The wounds of crucifixion on Jesus’ resurrected body


  • Question 209, from Jo, United Kingdom

    If, when you’re resurrected, all physical ailments and disabilities are cured, then why did Jesus still have holes in his hands from the nails which Thomas could put his fingers into after He was resurrected?

    There are three aspects to this question. Firstly, there is the understanding that post-resurrection human bodies are significantly improved versions of current bodies. The Apostle Paul writes about mortal, perishable bodies being raised immortal and imperishable (1 Corinthians chapter 15, verses 53-54). There are statements about heaven being a place with no pain or suffering (Revelation chapter 21, verse 4). Combining these leads to a conclusion that resurrected human beings will have new, immortal bodies that are not subject to sickness or disability.

    However, although there is this general sense of perfect bodies, this is not explicitly promised. Resurrected humans are still distinguishable individuals, and it would seem that the things that made them recognisable in their former life will continue. That’s not to say they will still be disabled or diseased, but some aspect of their pre-resurrection appearance will continue. Theoretically, any scars from pre-resurrection activity could be part of this continuation.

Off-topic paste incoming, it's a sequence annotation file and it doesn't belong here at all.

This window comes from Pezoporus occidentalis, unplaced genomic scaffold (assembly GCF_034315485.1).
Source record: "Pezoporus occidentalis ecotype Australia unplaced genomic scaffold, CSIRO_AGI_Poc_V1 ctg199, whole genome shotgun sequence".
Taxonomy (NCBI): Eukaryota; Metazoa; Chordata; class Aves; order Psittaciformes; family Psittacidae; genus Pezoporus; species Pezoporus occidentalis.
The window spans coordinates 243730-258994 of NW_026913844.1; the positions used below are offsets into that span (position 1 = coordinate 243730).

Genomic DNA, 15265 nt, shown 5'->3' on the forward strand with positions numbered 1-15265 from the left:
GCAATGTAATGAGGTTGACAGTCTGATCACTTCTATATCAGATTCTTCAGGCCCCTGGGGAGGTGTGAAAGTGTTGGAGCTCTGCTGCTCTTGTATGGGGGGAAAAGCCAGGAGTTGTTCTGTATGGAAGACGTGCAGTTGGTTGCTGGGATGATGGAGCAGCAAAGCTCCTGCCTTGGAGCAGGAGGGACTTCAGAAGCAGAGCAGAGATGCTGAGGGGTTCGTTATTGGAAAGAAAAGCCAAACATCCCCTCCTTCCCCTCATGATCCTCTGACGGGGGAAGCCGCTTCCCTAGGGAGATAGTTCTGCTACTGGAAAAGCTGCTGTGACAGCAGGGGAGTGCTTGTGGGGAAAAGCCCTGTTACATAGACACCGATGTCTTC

The second aspect is that Jesus’ scars were not ailments and disabilities in the same sense as chronic diseases would be. There was a longstanding belief in Christianity that the method of death would have an impact on the form of the resurrected body, which is why heretics were often burned at the stake, and why many Christians prefer burial to cremation.

    This belief could well have been based on Jesus’ appearance with the wounds of crucifixion still in evidence. What is encouraging is that those wounds, which include the otherwise mortal wound in his side, did not seem to affect Jesus in his resurrection body.

    The third point is that the account of Jesus’ appearance to the disciples when he told Thomas to touch his wounds to dispel his doubt, does not actually say that Thomas obeyed him and touched him. Instead, Thomas falls to his knees and proclaims Jesus is God (John chapter 20, verses 24-29). This is an important declaration of who Jesus is that has been included by the gospel writer, presumably to leave the reader in no doubt that Jesus was resurrected and therefore divine.

    In Luke’s gospel, Jesus shows his disciples his hands and feet, but does not invite them to touch his wounds (Luke 24, verses 37-40). In this account the wounds are evidence that it genuinely is Jesus.

    This perhaps offers a clue to why Jesus’ resurrection body still bore the scars of crucifixion in the gospel accounts. It was a way of making the case that it was Jesus and not an impostor, therefore proving it really was Jesus coming back from the dead. Details of the wounds are included to overcome the scepticism of the reader and reinforce the points the gospel writers want to make about Jesus being the divine son of God.

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